12 Following

Leah's Bookshelf

Likes: Horror, macabre, fairy tales, ghosts, hauntings, serial killers, zombies, werewolves, shapeshifters, vampires, time travel, orphans, clones, thrillers, classics, gothic


I like to read anything that tells a good story, duh ;) Genre doesn't really matter much but I tend to read dark fiction and fantasy the most. I skip chick lit and romance novels with a few exceptions for the extraordinary.


My ratings system:

5 stars - ADORED; plan to read over and over and over.

4 stars - ENJOYED; will likely read once or twice more.

3 stars - LIKED; may or may not read again ... someday.

2 stars - MEH; no plans to read again.

1 stars - I didn't enjoy the story and was lucky to finish.

0 stars - I couldn't or wouldn't finish for reasons that may or may not be listed in the review box.

Currently reading

The Oxford Book of American Short Stories
Edgar Allan Poe, Herman Melville, Henry James, F. Scott Fitzgerald, Washington Irving, Mark Twain, Edith Wharton, Ray Bradbury, Charlotte Gilman Perkins, Willa Carter, Harriet Beecher Stowe, Stephen Crane, Isaac Bashevis Singer, Katherine Anne Porter, Eudora Welty, Nath
Progress: 225/768 pages

The Spark of Life: Electricity in the Human Body by Frances Ashcroft

The Spark of Life: Electricity in the Human Body - Frances Ashcroft

Rating: 4 of 5


Okay, so I think I'll have to read The Spark of Life at least three or four more times to fully understand everything Ashcroft covered. It was fascinating to learn the history of electricity and I couldn't get enough of Chapter 9, "The Doors of Perception."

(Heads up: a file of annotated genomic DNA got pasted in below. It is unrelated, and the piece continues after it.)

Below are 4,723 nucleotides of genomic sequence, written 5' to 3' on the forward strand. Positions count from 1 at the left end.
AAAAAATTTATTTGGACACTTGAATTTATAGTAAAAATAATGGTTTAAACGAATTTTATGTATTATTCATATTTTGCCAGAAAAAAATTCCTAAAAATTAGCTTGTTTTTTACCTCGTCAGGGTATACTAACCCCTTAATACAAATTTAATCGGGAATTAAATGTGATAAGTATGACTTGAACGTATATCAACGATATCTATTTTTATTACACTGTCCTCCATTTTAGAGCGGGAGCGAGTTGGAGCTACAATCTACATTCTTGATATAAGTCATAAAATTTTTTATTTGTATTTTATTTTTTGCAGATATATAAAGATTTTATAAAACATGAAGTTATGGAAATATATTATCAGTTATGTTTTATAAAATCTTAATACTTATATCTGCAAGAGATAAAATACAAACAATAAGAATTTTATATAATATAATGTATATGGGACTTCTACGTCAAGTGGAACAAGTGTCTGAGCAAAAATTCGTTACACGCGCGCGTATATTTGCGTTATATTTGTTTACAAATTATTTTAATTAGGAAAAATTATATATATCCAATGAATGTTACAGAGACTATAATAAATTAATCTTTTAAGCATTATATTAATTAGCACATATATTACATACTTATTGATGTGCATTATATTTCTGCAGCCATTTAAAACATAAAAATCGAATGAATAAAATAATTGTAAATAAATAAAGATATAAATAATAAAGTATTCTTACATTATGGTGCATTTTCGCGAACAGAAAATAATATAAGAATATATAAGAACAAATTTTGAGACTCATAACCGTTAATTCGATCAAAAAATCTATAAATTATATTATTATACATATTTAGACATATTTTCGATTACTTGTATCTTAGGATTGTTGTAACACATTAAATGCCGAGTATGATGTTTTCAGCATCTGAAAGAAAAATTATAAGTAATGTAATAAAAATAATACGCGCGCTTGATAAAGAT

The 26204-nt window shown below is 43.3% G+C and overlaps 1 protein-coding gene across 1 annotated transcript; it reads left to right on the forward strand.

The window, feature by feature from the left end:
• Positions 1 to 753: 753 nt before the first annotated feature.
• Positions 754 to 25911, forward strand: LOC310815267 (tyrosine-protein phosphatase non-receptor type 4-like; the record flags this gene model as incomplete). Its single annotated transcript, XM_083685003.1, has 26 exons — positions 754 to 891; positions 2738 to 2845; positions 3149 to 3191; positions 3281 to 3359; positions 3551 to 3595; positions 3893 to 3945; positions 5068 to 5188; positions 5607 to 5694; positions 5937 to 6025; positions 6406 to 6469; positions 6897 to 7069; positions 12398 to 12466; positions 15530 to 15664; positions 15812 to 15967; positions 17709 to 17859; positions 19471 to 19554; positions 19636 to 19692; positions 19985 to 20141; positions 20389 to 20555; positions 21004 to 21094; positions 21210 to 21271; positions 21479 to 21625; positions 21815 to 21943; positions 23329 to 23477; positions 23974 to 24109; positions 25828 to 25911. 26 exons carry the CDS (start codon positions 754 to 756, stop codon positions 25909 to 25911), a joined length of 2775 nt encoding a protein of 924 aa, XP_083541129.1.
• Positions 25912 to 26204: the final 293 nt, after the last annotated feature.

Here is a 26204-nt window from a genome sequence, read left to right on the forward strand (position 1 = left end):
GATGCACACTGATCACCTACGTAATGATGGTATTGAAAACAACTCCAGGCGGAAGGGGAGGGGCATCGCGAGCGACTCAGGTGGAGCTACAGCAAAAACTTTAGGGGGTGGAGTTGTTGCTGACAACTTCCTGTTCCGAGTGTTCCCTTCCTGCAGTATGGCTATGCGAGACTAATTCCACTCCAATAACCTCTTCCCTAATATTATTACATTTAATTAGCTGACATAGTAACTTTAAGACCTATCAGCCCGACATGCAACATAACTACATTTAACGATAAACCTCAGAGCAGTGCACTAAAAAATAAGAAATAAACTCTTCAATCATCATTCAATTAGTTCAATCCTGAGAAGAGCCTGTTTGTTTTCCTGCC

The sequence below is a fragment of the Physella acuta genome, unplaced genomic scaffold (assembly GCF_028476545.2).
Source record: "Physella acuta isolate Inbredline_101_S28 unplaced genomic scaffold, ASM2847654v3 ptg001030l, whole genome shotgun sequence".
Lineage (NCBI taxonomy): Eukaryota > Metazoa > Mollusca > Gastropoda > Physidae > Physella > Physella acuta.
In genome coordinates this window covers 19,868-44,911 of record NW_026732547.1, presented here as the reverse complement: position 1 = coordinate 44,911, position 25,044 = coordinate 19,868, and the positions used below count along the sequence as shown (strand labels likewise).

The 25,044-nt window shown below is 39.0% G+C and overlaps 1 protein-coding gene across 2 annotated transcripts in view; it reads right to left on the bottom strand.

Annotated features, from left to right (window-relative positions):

Even for non-scientists, like moi, there is much to learn from The Spark of Life despite its scientific terminology and explanations. What I loved most about the book was how much it made (is making) me think and wonder.


The freakiest part of the whole book was pages 309-311 when Ashcroft shared her desire for "a more intimate connection" between the brain and a computer. To paraphrase, she'd like the ability to physically connect her brain to a computer in order to instantly access memories and important information. She admits this is "currently only science fiction. But science fiction often has a way of becoming science fact." Anyone see this episode of X-Files? I'll pass, thank you very much.


Notes to self:


  • "Ion channels are truly the 'spark of life' for they govern every aspect of our behavior (p.5)."
  • Channel dysfunction is responsible for many diseases.
  • Luigi Galvani first discovered 'animal electricity' = galvanism
  • Thomas-Francois Dalibard, not Ben Franklin, was the first to demonstrate that lightning is an electrical discharge.
  • Alessandro Volta invested the first electric battery = volt (unit of electrical potential)
  • "We too are electrical machines and the electrical currents lie at the heart of life itself (p.33)."
  • Opposite charges attract one another. Similar charges repel. (p.36)
  • Electrical signal travels almost the speed of light: 186 million miles per second; nerve impulses at 0.07 miles per second. (p. 37)
  • Bioelectricity
  • Ion channels are the gatekeepers of the cell.
  • Queen of Poisons = aconite or aconitine which comes from monkshood (wolfsbane) a pretty plant with a tall spike of blue helmet-shaped flowers. (pp. 75-76)
  • Some species of rhododendron = grayanotoxin. Bees feed on those flowers, people eat those bees' honey = 'mad honey syndrome' (p.77)
  • "'The right dose differentiates a poison and a remedy' - Paracelsus (p.81).
  • "Electrical eel, torpedo (sting ray) (p.122)